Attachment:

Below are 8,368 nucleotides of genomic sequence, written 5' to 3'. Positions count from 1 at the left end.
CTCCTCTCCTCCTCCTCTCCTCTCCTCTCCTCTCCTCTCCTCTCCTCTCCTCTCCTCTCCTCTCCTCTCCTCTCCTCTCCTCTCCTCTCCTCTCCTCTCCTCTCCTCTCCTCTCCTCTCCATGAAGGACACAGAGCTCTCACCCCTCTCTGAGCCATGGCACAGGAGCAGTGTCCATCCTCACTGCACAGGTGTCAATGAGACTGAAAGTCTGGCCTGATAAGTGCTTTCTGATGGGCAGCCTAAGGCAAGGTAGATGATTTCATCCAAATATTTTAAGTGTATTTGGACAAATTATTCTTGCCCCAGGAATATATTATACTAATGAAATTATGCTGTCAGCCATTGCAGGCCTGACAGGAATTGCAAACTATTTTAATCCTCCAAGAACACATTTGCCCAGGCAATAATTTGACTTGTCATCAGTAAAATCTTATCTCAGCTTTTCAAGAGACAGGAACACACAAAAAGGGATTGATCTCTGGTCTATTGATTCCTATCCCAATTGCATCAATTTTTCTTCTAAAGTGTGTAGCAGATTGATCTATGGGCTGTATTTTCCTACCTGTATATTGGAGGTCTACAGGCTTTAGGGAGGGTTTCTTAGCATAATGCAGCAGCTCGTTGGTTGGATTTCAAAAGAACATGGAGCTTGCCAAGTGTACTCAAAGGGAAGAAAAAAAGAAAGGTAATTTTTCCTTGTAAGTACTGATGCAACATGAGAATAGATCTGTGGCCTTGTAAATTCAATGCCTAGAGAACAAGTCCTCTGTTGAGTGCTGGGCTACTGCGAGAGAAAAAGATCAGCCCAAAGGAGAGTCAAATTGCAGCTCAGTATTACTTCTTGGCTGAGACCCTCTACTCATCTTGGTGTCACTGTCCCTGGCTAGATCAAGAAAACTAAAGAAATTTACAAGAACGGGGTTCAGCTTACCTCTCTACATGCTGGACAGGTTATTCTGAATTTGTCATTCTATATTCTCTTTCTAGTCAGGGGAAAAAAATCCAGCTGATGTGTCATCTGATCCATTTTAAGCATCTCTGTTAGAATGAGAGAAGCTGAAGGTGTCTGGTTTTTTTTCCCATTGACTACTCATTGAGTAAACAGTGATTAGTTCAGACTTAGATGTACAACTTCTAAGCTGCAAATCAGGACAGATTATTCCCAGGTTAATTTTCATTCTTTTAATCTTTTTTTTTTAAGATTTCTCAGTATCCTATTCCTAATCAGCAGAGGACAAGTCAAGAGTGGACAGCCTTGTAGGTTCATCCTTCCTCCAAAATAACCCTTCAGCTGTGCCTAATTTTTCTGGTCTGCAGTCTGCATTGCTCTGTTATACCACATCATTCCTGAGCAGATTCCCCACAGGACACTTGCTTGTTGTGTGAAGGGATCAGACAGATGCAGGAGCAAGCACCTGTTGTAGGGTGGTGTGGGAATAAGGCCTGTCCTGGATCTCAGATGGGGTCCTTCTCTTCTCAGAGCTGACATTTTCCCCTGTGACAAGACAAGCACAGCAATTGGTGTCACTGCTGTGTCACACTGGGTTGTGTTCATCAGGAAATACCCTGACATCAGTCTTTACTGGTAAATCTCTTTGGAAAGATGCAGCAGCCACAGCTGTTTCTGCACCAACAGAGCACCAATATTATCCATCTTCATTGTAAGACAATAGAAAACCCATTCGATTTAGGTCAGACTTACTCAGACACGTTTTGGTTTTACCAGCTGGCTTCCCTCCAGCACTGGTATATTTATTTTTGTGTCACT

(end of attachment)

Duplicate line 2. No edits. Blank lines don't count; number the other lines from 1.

CTCCTCTCCTCCTCCTCTCCTCTCCTCTCCTCTCCTCTCCTCTCCTCTCCTCTCCTCTCCTCTCCTCTCCTCTCCTCTCCTCTCCTCTCCTCTCCTCTCCTCTCCTCTCCTCTCCTCTCCATGAAGGACACAGAGCTCTCACCCCTCTCTGAGCCATGGCACAGGAGCAGTGTCCATCCTCACTGCACAGGTGTCAATGAGACTGAAAGTCTGGCCTGATAAGTGCTTTCTGATGGGCAGCCTAAGGCAAGGTAGATGATTTCATCCAAATATTTTAAGTGTATTTGGACAAATTATTCTTGCCCCAGGAATATATTATACTAATGAAATTATGCTGTCAGCCATTGCAGGCCTGACAGGAATTGCAAACTATTTTAATCCTCCAAGAACACATTTGCCCAGGCAATAATTTGACTTGTCATCAGTAAAATCTTATCTCAGCTTTTCAAGAGACAGGAACACACAAAAAGGGATTGATCTCTGGTCTATTGATTCCTATCCCAATTGCATCAATTTTTCTTCTAAAGTGTGTAGCAGATTGATCTATGGGCTGTATTTTCCTACCTGTATATTGGAGGTCTACAGGCTTTAGGGAGGGTTTCTTAGCATAATGCAGCAGCTCGTTGGTTGGATTTCAAAAGAACATGGAGCTTGCCAAGTGTACTCAAAGGGAAGAAAAAAAGAAAGGTAATTTTTCCTTGTAAGTACTGATGCAACATGAGAATAGATCTGTGGCCTTGTAAATTCAATGCCTAGAGAACAAGTCCTCTGTTGAGTGCTGGGCTACTGCGAGAGAAAAAGATCAGCCCAAAGGAGAGTCAAATTGCAGCTCAGTATTACTTCTTGGCTGAGACCCTCTACTCATCTTGGTGTCACTGTCCCTGGCTAGATCAAGAAAACTAAAGAAATTTACAAGAACGGGGTTCAGCTTACCTCTCTACATGCTGGACAGGTTATTCTGAATTTGTCATTCTATATTCTCTTTCTAGTCAGGGGAAAAAAATCCAGCTGATGTGTCATCTGATCCATTTTAAGCATCTCTGTTAGAATGAGAGAAGCTGAAGGTGTCTGGTTTTTTTTCCCATTGACTACTCATTGAGTAAACAGTGATTAGTTCAGACTTAGATGTACAACTTCTAAGCTGCAAATCAGGACAGATTATTCCCAGGTTAATTTTCATTCTTTTAATCTTTTTTTTTTAAGATTTCTCAGTATCCTATTCCTAATCAGCAGAGGACAAGTCAAGAGTGGACAGCCTTGTAGGTTCATCCTTCCTCCAAAATAACCCTTCAGCTGTGCCTAATTTTTCTGGTCTGCAGTCTGCATTGCTCTGTTATACCACATCATTCCTGAGCAGATTCCCCACAGGACACTTGCTTGTTGTGTGAAGGGATCAGACAGATGCAGGAGCAAGCACCTGTTGTAGGGTGGTGTGGGAATAAGGCCTGTCCTGGATCTCAGATGGGGTCCTTCTCTTCTCAGAGCTGACATTTTCCCCTGTGACAAGACAAGCACAGCAATTGGTGTCACTGCTGTGTCACACTGGGTTGTGTTCATCAGGAAATACCCTGACATCAGTCTTTACTGGTAAATCTCTTTGGAAAGATGCAGCAGCCACAGCTGTTTCTGCACCAACAGAGCACCAATATTATCCATCTTCATTGTAAGACAATAGAAAACCCATTCGATTTAGGTCAGACTTACTCAGACACGTTTTGGTTTTACCAGCTGGCTTCCCTCCAGCACTGGTATATTTATTTTTGTGTCACT